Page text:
If Walter White doesn't die on Sunday's Breaking Bad series finale, that's just fine with me.
That's not to say I'm rooting for Walt (Bryan Cranston) to storm into the neo-Nazi's meth-making compound full of anti-hero machismo and mow down Todd (Jesse Plemons), Jack (Michael Bowen) and maybe even Jesse (Aaron Paul) with a hail of M60 bullets. I'm by no means advocating that, after all the horrible things Walt has done in the name of money and power, he still deserves to win. I'm just saying he doesn't have to lose for the show to "stick the landing."
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The fact that some viewers identify themselves as Team Walt while others try to one-up their fellow Baddicts by pinpointing the exact moment they stopped pulling for Heisenberg proves that the show has already done its job. This story, which set out with the simple goal of turning Mr. Chips into Scarface, has repeatedly asked viewers to think about and question matters of morality. As Walt has become more and more morally compromised, so have the people surrounding him. Everyone, the show argues, has the capacity to "break bad" given the right set of circumstances. The question for the audience: Given those unique circumstances, which lines are OK to be crossed and which aren't?
I made up my mind about Walter Whiter around the time he watched Jesse's girlfriend Jane (Krysten Ritter) choke on her own vomit and did nothing to save her. (To be honest, I truly gave up on Walt a couple episodes later, when, after Jane's grieving air traffic controller father failed to prevent a plane crash over Albuquerque, Walt tries to minimize his own guilt by telling his students the crash wasn't even in the top 50 deadliest crashes ever.) I find it baffling that some viewers still cheer Walt on, even as he wrestles his wife to the living room floor with a butcher knife or kidnaps his own daughter on selfish impulse. But I think that ultimately says more about viewers' moral code than the show's. In fact, in some ways, the devastating episodes in the show's homestretch at times have felt like the writers rubbing viewers' noses in just how awful Walter White has become.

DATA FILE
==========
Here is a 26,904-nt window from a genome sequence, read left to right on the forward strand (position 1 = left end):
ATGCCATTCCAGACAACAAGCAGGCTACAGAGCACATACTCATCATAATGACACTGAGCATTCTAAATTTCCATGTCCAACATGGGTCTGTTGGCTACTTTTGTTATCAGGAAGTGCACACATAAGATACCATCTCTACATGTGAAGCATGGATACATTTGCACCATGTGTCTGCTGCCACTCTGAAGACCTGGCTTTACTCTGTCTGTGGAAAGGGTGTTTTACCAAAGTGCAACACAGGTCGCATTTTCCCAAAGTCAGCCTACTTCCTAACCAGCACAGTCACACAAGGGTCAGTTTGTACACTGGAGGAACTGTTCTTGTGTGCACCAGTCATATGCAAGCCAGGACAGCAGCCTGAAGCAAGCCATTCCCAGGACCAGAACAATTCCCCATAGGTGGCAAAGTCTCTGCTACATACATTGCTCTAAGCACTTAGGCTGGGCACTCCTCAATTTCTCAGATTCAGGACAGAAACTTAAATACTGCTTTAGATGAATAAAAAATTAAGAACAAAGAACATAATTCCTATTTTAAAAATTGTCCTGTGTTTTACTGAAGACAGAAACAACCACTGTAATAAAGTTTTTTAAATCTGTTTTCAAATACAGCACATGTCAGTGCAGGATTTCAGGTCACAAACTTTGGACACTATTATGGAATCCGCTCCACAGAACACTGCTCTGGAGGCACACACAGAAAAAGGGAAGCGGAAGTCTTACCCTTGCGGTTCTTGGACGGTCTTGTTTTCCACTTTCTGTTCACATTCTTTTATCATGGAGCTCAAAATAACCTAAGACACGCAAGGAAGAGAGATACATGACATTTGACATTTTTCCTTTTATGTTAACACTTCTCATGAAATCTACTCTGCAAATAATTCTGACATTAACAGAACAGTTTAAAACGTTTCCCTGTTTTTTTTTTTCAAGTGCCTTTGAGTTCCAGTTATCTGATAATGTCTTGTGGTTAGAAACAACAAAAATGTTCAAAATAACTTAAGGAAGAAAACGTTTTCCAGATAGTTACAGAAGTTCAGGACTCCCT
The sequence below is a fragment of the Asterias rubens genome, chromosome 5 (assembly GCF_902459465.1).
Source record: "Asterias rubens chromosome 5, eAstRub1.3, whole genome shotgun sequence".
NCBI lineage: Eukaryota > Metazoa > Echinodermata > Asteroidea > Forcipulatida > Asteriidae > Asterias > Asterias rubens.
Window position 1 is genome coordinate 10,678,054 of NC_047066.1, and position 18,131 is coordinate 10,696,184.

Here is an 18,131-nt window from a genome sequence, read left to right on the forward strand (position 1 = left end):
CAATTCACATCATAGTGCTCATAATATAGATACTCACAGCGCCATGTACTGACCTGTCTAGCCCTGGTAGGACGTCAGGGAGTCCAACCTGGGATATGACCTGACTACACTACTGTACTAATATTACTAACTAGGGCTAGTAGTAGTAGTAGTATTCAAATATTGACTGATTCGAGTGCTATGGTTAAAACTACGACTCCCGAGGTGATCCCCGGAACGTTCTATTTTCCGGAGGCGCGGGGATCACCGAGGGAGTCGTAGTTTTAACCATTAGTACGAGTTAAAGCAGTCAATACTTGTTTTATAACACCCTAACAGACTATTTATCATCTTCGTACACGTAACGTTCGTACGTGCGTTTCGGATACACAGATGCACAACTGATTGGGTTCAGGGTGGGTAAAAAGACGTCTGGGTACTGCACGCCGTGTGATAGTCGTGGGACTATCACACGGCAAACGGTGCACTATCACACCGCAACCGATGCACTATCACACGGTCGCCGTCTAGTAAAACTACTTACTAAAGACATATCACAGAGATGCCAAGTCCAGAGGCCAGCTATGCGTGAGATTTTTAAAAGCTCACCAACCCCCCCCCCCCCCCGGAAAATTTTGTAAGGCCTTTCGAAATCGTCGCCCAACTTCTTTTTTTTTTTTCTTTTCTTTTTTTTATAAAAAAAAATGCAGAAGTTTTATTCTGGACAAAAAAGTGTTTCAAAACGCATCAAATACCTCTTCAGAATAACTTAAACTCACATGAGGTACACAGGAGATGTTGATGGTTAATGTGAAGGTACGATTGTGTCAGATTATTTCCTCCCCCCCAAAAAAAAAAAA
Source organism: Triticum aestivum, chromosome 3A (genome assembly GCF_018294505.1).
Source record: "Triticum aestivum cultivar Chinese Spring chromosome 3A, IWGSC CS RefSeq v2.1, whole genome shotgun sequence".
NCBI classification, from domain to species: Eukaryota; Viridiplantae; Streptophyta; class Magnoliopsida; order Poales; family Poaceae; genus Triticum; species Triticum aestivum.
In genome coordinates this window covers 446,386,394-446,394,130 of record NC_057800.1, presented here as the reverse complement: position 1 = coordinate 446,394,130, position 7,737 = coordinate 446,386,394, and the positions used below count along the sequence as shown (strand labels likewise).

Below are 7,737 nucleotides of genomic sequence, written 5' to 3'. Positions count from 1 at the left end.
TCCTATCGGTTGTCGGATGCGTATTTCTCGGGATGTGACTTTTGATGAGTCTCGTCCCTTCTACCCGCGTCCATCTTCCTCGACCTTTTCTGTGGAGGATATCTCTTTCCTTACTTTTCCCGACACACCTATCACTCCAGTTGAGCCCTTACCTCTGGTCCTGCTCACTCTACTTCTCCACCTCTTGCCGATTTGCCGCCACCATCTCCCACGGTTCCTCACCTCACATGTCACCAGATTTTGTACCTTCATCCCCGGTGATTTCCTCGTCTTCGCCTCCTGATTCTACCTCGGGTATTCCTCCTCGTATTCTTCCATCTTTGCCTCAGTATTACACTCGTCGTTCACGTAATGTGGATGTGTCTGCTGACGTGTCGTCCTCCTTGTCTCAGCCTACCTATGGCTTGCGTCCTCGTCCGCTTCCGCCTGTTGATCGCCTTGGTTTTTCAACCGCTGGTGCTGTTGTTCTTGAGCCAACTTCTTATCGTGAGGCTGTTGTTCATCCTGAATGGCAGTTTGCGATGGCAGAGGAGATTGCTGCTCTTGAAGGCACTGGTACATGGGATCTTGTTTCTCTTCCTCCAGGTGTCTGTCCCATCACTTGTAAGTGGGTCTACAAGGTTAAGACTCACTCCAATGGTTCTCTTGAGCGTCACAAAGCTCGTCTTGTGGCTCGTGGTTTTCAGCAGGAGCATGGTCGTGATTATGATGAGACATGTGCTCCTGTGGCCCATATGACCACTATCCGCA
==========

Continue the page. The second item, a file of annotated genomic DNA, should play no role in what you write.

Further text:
But the show does have a moral code. Actions have consequences, and for the most part, bad things happen to bad people. As series creator Vince Gilligan is fond of saying, Walt's chickens are coming home to roost in these final episodes. But is death the only acceptable punishment for Walt? It's not like if he lives, he will escape unscathed. When he first began cooking meth in the RV, Walt's only concern was earning money for the family he would soon be leaving behind after his cancer conquered him. At this late date, Hank's death has utterly destroyed what was left of Walt's family, and Jack & Co. have the vast majority of Walt's money. He's lost the only two things he was fighting for.
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I will concede that Walt's original M.O. was just another of the many lies he's told himself, and therefore, perhaps he didn't lose as much as one might think. But let's look beneath Walt's lies to his true motivation: Walt yearns for significance. He wants to be seen, heard, feared, and, as the final season's poster reminds, remembered. For a man like Walter White, sitting alone with his thoughts in a snowy New Hampshire cabin and paying a virtual stranger $10,000 for an hour of his company is a fate worse than death. If losing his family and his money didn't cripple Walt, losing his empire certainly would. It's that fear that drives him back to Albuquerque, where his ultimate fate will be decided.
And if Walt's fate is death, that's fine. In fact, it's almost inevitable. Gilligan has on several occasions referenced the predictability of M*A*S*H's finale in relation to how he and his writers approached Breaking Bad's final chapter. "I always think of M*A*S*H, which, for my money, has one of the great endings in all of TV history," he said. " And it's in large part because you see it coming a mile away. In the first episode, everyone says, 'I hate this place. I want to go home.' Then, at the end of M*A*S*H, they go home." In Breaking Bad's pilot, Walt is told that he has terminal cancer. Why wouldn't it stand to reason that the cancer ultimately finishes the job?
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But whether Walt lives or dies — and whether he dies by bullets or tumors — that won't change the experience of the show for me. The recent trend of re-judging an entire series based on its series finale is a frustrating one. I am guilty of this way of thinking: Lost's ultimate endpoint made me feel like the ride I was on for six seasons didn't truly pay off. But that show operated on mystery and suspense and set itself up for disappointment by asking so many questions it may or may not have had good answers for in the end. (Not surprisingly, though, all the character work in the final hour struck a chord with me.)
Breaking Bad has never operated the same way. Am I curious to find out what Walt has planned for that machine gun and on whom he's planning to use the ricin? Sure. But however the show resolves those mysteries, Walt's journey — his transformation — has been about so much more than those answers. Walt made his choices. I've made my judgments. I answered the one true question the show asked of me long ago.
Dead or alive, I will remember Walter White's name.
Breaking Bad's series finale airs Sunday at 9/8c on AMC. How do you think the show should end?